By guest authors Irina Patterson and Candice Arnold
Alan: That would be followed closely by the competitive advantage that the company has, particularly if it’s a sustainable competitive advantage, that would allow them to attack the market.
The stage of the company’s development . . . we generally do not look very seriously at pre-revenue companies any longer. We have in years past, but we learned the hard way that that’s not necessarily where we want to invest. So, the stage of the company’s development is certainly a factor.
Then you add in a whole bunch of deal stuff that goes into this. For instance, how much money do they need to raise? How much money do they need to raise total to get it to cash flow? And maybe even we’ll get to some deal terms. If they’ve got a unique investment structure that we wouldn’t be interested in, we’ll want to know if they’re flexible. If they’re not flexible, we’re out of there. Those are some of the key ones.
Again, I agree that is management to be sure. But there are also other factors and I think that leads with the market opportunity and the competitive advantage.
Irina: Who conducts your due diligence?
Alan: We form a team when a company makes a presentation and – I apologize if this sounds like a very structured process, it’s not nearly as structured as I’m saying – but when they make a presentation, volunteers from our membership or people whom we may reach out to within our group because of their industry expertise, will form a team. We will then develop an evaluation plan. We tend to call it evaluation rather due diligence. Due diligence is actually a subset of evaluating whether or not the company represents a good investment opportunity. Then that team – with me involved in all of them, all the teams – will manage the ongoing communication with the company to evaluate the company, do the due diligence on documentation, contracts, legal documents, and ultimately sit down and negotiate the investment terms.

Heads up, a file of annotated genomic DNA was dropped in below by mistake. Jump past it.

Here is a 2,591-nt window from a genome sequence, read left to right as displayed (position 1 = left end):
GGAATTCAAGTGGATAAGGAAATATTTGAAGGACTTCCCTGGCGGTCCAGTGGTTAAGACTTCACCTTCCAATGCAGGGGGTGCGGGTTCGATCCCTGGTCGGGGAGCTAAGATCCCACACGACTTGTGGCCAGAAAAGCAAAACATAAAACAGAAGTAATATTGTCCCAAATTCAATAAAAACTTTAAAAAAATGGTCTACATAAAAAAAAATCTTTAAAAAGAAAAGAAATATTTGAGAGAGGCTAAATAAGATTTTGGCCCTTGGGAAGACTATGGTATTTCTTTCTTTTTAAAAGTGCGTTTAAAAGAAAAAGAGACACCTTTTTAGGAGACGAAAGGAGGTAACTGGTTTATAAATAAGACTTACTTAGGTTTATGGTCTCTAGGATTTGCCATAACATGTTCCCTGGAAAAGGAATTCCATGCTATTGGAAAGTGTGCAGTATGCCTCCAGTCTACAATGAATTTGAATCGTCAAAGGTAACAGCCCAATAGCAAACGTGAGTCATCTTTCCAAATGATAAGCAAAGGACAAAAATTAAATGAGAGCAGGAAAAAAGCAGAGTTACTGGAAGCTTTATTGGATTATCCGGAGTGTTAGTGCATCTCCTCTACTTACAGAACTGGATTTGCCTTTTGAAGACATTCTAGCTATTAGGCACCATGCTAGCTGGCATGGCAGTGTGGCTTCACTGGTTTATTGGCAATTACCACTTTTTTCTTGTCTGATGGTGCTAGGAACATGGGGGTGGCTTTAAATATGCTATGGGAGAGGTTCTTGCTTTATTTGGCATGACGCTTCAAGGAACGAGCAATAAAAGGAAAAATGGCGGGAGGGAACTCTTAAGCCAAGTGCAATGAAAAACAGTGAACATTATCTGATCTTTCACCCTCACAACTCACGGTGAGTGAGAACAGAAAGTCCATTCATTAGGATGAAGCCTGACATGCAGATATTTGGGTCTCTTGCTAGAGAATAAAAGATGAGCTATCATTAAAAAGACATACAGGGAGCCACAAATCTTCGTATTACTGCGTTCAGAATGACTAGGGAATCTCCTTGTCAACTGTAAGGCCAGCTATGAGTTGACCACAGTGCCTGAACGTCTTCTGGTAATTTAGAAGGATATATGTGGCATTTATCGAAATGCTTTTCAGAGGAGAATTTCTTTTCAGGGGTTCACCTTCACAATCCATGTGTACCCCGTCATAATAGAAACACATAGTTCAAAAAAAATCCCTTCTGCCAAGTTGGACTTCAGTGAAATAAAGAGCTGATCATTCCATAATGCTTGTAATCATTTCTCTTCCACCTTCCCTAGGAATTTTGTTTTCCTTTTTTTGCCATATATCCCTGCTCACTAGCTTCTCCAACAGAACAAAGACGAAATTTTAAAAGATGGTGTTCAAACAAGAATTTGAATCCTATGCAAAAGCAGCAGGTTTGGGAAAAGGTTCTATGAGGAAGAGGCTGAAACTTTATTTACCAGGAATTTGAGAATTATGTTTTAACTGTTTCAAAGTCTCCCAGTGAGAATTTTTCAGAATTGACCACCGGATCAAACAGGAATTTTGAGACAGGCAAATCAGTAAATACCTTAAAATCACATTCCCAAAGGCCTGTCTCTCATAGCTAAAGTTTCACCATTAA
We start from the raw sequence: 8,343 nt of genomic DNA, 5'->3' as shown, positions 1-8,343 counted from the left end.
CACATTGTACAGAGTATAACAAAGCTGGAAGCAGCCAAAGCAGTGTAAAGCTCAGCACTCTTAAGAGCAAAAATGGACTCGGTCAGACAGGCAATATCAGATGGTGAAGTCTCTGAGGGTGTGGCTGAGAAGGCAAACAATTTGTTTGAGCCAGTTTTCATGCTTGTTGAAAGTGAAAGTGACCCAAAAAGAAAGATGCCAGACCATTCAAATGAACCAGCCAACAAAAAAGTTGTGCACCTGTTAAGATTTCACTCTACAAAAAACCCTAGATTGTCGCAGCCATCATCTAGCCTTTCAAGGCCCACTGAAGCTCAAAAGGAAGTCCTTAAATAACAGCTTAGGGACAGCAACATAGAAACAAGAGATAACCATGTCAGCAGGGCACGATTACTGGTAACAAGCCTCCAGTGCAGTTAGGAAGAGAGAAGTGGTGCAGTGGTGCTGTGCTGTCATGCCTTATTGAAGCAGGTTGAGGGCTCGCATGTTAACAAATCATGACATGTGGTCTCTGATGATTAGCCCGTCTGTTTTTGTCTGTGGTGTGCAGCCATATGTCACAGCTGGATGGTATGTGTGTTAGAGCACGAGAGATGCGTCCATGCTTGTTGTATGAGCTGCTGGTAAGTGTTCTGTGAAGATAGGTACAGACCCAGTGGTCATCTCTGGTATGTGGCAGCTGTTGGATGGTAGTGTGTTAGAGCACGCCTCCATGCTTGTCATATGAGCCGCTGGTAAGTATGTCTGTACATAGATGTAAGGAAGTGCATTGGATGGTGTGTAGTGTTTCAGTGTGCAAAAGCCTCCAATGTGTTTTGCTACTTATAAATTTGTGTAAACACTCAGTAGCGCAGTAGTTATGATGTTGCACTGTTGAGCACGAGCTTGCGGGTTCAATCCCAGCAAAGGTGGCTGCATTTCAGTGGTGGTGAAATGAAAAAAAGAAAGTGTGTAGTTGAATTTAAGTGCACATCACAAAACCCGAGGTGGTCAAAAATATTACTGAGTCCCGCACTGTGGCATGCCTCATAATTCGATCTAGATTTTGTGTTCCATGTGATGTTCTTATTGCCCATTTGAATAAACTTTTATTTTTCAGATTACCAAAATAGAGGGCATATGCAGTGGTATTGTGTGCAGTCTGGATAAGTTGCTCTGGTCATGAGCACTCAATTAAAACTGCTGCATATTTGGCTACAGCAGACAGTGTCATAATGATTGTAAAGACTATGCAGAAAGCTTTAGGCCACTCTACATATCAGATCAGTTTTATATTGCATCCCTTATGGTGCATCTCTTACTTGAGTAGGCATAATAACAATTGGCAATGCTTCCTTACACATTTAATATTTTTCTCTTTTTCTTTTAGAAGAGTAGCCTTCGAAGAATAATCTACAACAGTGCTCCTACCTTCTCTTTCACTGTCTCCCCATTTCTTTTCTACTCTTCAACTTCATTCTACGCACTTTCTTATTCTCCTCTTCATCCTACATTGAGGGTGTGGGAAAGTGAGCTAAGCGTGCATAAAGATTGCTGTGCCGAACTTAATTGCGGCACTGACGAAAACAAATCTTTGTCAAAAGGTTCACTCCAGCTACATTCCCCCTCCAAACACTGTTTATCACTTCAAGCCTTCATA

When that team is done, the team then drafts a report with some attendant materials. It is forwarded to all of our partners and at the next available Springboard monthly meeting; the members then discuss it in depth and make a decision as to whether to make an investment. If the decision is to go forward with an investment, then we move into the final phase, which is getting the lawyers to paper the deal.
Simultaneously, we’re doing the internal add-on process that I described. Throughout the whole latter portion of the evaluation and due diligence, we’re also working on syndication because we syndicate every deal.
Irina: On average, how long does this process usually take?
Alan: Ninety days.
Irina: In the past twelve months, how many investments did you make?
Irina: That’s how many you make on average in a year?
Alan: For this fund, yes. For an earlier fund that was not the case. It was much more aggressive. Entrepreneurs kind of hate to hear this but frankly, from our perspective it is very difficult to find really promising investment opportunities. It is not an easy job. You would think with 300 companies approaching you every year it would be as easy as hell because you’ve got so many deals. No, that’s not the case.